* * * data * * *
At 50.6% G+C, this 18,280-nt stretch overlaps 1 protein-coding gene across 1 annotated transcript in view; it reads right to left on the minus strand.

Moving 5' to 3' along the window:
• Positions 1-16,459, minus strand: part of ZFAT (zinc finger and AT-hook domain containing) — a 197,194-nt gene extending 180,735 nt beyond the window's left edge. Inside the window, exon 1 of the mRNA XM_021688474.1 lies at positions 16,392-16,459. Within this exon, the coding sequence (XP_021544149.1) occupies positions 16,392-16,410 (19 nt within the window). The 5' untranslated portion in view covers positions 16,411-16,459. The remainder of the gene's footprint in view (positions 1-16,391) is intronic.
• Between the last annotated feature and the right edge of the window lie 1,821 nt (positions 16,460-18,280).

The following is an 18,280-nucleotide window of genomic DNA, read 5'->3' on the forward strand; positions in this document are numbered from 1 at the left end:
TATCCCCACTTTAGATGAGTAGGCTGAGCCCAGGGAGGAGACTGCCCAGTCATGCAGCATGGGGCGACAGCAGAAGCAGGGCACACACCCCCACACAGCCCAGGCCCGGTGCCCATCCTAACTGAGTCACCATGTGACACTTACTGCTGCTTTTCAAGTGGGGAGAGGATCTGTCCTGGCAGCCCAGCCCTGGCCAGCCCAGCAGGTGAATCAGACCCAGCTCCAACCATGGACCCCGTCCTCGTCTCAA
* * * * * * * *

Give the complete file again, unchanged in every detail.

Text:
At 50.6% G+C, this 18,280-nt stretch overlaps 1 protein-coding gene across 1 annotated transcript in view; it reads right to left on the minus strand.

Moving 5' to 3' along the window:
• Positions 1-16,459, minus strand: part of ZFAT (zinc finger and AT-hook domain containing) — a 197,194-nt gene extending 180,735 nt beyond the window's left edge. Inside the window, exon 1 of the mRNA XM_021688474.1 lies at positions 16,392-16,459. Within this exon, the coding sequence (XP_021544149.1) occupies positions 16,392-16,410 (19 nt within the window). The 5' untranslated portion in view covers positions 16,411-16,459. The remainder of the gene's footprint in view (positions 1-16,391) is intronic.
• Between the last annotated feature and the right edge of the window lie 1,821 nt (positions 16,460-18,280).

The following is an 18,280-nucleotide window of genomic DNA, read 5'->3' on the forward strand; positions in this document are numbered from 1 at the left end:
TATCCCCACTTTAGATGAGTAGGCTGAGCCCAGGGAGGAGACTGCCCAGTCATGCAGCATGGGGCGACAGCAGAAGCAGGGCACACACCCCCACACAGCCCAGGCCCGGTGCCCATCCTAACTGAGTCACCATGTGACACTTACTGCTGCTTTTCAAGTGGGGAGAGGATCTGTCCTGGCAGCCCAGCCCTGGCCAGCCCAGCAGGTGAATCAGACCCAGCTCCAACCATGGACCCCGTCCTCGTCTCAA